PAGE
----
Even daring outdoor explorers have something to do at Crowders Mountain State Park. The sheer cliff structures make it a desirable destination for rock climbing and bouldering. All participants must register for a permit at the park office.
Perhaps the main benefit of Crowder’s Mountain is the views it offers.
Due to its abrupt rise compared to the surrounding landscape, the peak of Crowder’s Mountain is able to offer unprecedented views of the piedmont region. This offers a unique perspective on geography that many visitors would otherwise never experience.
More than anything, Crowders Mountain should provoke awe in visitors, for the diversity of flora and fauna on display is truly astounding. This is especially the case during the spring and summer months, yet the fall and winter also offer a singular experience for visitors.
WHAT ARE THE DRAWBACKS OF CROWDERS MOUNTAIN STATE PARK?
One of the main drawbacks of Crowders Mountain State Park is that swimming is not permitted in the man-made lake.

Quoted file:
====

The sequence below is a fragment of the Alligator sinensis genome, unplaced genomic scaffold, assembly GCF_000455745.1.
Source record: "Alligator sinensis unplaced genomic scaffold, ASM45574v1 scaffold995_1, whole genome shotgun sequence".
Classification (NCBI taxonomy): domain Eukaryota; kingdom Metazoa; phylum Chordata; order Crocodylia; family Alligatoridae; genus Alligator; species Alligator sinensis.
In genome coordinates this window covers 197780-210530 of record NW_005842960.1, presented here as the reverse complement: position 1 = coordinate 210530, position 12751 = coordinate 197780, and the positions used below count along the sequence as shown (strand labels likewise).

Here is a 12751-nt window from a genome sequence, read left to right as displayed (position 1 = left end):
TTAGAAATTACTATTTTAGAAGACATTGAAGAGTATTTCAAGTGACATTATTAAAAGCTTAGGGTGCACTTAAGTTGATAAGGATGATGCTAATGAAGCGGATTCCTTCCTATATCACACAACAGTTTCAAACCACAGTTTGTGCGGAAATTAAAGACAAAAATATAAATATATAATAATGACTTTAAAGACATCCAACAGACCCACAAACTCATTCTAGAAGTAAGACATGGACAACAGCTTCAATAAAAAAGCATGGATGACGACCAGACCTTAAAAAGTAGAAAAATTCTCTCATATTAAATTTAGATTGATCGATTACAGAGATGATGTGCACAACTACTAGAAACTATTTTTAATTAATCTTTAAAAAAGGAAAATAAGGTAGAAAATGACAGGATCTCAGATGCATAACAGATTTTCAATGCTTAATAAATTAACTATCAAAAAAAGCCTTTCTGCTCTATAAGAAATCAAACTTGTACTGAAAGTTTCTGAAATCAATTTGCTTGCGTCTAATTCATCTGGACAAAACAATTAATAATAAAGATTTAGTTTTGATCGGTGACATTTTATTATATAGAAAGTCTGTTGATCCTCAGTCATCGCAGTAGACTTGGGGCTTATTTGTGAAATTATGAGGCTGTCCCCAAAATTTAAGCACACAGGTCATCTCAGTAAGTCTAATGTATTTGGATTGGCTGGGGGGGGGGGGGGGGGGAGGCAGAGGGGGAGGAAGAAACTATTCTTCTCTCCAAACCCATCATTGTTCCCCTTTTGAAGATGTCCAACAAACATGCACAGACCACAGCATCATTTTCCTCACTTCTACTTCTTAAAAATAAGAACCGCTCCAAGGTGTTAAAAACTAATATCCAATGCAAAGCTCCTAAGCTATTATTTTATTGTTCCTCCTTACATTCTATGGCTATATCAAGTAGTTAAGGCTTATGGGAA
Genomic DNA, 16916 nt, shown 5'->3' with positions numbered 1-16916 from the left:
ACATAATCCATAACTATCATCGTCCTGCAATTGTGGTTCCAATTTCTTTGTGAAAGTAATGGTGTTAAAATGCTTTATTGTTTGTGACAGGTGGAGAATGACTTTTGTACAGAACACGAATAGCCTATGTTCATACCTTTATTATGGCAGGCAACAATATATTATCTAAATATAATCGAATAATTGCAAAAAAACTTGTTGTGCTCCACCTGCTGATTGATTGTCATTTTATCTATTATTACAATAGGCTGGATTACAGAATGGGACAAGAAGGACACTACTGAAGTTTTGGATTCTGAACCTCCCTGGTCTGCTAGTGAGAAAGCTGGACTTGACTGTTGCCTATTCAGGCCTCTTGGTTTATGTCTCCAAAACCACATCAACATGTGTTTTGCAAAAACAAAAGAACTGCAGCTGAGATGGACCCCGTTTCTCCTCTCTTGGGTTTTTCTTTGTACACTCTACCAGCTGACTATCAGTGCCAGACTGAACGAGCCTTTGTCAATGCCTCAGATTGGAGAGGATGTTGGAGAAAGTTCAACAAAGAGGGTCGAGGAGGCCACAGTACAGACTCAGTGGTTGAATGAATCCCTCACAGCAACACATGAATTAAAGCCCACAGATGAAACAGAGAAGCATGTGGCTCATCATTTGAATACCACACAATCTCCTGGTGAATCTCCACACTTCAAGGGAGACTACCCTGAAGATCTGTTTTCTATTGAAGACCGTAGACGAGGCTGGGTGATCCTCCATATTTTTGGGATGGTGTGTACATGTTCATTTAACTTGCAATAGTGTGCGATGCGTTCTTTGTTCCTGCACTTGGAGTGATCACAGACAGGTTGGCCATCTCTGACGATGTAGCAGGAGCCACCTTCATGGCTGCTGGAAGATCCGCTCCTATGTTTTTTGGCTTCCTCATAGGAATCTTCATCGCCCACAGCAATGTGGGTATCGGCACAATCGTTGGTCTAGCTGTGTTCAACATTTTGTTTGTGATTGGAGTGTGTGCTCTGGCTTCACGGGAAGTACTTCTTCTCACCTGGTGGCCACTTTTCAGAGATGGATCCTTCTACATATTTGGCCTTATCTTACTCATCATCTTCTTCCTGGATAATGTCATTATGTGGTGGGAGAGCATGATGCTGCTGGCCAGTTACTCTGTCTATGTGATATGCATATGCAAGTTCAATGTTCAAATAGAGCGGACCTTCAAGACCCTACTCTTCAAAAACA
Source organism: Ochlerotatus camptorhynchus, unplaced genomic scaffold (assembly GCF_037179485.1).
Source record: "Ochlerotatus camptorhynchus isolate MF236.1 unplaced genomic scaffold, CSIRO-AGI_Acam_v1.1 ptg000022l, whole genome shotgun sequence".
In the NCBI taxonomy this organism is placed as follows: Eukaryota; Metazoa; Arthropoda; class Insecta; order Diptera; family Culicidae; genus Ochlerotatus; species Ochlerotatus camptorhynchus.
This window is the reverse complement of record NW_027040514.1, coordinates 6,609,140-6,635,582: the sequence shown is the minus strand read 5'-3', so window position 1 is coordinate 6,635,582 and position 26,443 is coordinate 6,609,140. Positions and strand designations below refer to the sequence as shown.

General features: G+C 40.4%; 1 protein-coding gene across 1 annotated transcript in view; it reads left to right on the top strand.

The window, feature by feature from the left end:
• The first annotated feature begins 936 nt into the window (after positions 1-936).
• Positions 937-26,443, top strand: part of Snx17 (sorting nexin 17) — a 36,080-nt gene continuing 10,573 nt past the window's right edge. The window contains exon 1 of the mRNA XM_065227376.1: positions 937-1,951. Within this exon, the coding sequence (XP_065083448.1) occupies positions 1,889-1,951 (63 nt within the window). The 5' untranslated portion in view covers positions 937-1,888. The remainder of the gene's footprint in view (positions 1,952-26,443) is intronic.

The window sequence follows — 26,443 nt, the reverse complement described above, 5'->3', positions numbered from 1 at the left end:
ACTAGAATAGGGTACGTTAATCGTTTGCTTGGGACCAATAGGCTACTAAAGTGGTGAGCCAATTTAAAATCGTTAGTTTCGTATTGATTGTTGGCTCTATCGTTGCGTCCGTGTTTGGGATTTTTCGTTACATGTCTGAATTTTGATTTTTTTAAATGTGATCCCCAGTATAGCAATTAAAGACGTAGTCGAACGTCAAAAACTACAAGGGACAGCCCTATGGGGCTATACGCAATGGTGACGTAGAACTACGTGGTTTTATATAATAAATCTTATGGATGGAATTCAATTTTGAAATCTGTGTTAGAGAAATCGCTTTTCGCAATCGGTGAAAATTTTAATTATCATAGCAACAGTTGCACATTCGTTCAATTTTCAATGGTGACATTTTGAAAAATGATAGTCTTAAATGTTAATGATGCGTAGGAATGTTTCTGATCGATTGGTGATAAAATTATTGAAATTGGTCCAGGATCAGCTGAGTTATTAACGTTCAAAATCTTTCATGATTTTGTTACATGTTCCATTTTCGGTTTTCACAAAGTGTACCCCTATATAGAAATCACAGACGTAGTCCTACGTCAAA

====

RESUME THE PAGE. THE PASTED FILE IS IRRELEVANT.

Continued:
Many people like to go on a long hike and then cool off afterwards through a swim. Crowders Mountain State Park would not be ideal for this kind of activity.
Additionally, Crowder’s Mountain State Park might open kind of late for some people.
During the summer, the sunrise is well before 7am. Visitors that want to experience the sunrise from Crowders Mountain would not be able to due to the opening time of 7am. This could mean missed photography opportunities as well as having to explore the area during more crowded times.